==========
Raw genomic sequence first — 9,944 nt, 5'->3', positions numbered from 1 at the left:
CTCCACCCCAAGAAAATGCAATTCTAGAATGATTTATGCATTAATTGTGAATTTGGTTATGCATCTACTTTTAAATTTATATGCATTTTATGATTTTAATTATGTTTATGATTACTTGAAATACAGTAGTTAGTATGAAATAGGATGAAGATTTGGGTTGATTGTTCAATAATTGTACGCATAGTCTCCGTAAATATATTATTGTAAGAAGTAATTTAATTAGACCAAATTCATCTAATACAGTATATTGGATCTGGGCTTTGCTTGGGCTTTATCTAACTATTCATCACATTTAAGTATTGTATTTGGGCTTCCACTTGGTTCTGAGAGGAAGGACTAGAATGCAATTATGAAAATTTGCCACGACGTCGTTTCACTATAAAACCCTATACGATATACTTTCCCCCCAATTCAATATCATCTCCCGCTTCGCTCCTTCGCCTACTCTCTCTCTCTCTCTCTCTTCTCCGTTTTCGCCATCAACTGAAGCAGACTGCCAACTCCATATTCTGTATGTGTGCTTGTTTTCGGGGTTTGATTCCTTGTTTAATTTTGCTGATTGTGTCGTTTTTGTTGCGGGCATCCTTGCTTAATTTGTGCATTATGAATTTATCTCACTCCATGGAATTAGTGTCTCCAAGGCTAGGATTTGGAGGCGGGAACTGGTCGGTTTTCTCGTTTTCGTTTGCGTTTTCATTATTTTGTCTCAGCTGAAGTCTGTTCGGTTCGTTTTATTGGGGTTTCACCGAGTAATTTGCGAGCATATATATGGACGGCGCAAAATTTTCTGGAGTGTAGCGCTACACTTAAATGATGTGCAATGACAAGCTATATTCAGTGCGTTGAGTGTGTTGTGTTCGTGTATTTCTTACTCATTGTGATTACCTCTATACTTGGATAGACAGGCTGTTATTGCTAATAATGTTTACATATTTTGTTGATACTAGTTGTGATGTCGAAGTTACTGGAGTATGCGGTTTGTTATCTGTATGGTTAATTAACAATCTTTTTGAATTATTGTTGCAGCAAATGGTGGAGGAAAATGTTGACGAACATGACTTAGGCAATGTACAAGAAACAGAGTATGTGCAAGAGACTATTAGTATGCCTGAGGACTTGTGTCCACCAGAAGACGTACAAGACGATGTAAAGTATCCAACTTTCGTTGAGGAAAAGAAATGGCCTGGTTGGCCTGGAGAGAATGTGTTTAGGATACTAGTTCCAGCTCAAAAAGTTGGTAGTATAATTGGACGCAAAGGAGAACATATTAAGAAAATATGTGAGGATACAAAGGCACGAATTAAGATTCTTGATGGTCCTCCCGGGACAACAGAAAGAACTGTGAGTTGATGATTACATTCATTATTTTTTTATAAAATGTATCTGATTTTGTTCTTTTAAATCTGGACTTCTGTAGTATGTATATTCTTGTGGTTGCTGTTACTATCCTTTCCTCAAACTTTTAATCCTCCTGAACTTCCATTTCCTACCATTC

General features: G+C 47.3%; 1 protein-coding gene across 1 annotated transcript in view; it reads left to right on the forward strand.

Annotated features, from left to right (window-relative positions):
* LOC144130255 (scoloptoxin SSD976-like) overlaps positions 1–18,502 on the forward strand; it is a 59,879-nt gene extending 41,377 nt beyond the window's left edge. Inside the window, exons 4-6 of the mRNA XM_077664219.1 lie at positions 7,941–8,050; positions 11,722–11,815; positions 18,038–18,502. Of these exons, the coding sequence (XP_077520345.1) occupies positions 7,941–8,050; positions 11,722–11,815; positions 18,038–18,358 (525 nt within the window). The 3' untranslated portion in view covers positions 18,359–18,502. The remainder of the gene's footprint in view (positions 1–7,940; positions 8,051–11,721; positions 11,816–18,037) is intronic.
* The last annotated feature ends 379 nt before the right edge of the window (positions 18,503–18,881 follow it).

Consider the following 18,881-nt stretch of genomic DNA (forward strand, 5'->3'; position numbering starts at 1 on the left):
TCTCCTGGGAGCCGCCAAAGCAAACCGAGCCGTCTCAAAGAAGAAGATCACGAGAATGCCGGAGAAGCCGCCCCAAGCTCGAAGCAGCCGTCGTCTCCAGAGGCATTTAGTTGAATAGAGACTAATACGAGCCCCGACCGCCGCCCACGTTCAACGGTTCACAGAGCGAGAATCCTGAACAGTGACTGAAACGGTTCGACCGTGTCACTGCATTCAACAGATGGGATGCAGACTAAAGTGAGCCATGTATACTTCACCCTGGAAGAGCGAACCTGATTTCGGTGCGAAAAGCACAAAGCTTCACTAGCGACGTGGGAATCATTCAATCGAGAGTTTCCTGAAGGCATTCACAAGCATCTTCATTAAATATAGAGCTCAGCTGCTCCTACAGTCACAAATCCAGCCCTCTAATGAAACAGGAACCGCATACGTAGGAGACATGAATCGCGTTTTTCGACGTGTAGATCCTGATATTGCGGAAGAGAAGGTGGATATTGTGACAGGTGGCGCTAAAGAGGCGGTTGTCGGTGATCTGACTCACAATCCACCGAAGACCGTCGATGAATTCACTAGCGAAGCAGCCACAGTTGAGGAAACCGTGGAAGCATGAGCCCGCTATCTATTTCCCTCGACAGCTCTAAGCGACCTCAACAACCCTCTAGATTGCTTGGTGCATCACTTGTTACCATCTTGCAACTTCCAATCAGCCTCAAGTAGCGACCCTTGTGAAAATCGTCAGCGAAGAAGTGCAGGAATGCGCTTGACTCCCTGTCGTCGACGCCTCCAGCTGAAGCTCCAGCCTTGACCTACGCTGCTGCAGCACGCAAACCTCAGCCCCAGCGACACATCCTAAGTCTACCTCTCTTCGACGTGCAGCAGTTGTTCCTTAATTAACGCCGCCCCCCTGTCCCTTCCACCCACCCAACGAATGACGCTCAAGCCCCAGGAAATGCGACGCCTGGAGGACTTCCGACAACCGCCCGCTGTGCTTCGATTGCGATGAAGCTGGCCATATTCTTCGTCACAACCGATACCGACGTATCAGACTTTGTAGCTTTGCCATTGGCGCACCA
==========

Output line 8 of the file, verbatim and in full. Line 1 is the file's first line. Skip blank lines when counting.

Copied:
TCTCCTGGGAGCCGCCAAAGCAAACCGAGCCGTCTCAAAGAAGAAGATCACGAGAATGCCGGAGAAGCCGCCCCAAGCTCGAAGCAGCCGTCGTCTCCAGAGGCATTTAGTTGAATAGAGACTAATACGAGCCCCGACCGCCGCCCACGTTCAACGGTTCACAGAGCGAGAATCCTGAACAGTGACTGAAACGGTTCGACCGTGTCACTGCATTCAACAGATGGGATGCAGACTAAAGTGAGCCATGTATACTTCACCCTGGAAGAGCGAACCTGATTTCGGTGCGAAAAGCACAAAGCTTCACTAGCGACGTGGGAATCATTCAATCGAGAGTTTCCTGAAGGCATTCACAAGCATCTTCATTAAATATAGAGCTCAGCTGCTCCTACAGTCACAAATCCAGCCCTCTAATGAAACAGGAACCGCATACGTAGGAGACATGAATCGCGTTTTTCGACGTGTAGATCCTGATATTGCGGAAGAGAAGGTGGATATTGTGACAGGTGGCGCTAAAGAGGCGGTTGTCGGTGATCTGACTCACAATCCACCGAAGACCGTCGATGAATTCACTAGCGAAGCAGCCACAGTTGAGGAAACCGTGGAAGCATGAGCCCGCTATCTATTTCCCTCGACAGCTCTAAGCGACCTCAACAACCCTCTAGATTGCTTGGTGCATCACTTGTTACCATCTTGCAACTTCCAATCAGCCTCAAGTAGCGACCCTTGTGAAAATCGTCAGCGAAGAAGTGCAGGAATGCGCTTGACTCCCTGTCGTCGACGCCTCCAGCTGAAGCTCCAGCCTTGACCTACGCTGCTGCAGCACGCAAACCTCAGCCCCAGCGACACATCCTAAGTCTACCTCTCTTCGACGTGCAGCAGTTGTTCCTTAATTAACGCCGCCCCCCTGTCCCTTCCACCCACCCAACGAATGACGCTCAAGCCCCAGGAAATGCGACGCCTGGAGGACTTCCGACAACCGCCCGCTGTGCTTCGATTGCGATGAAGCTGGCCATATTCTTCGTCACAACCGATACCGACGTATCAGACTTTGTAGCTTTGCCATTGGCGCACCA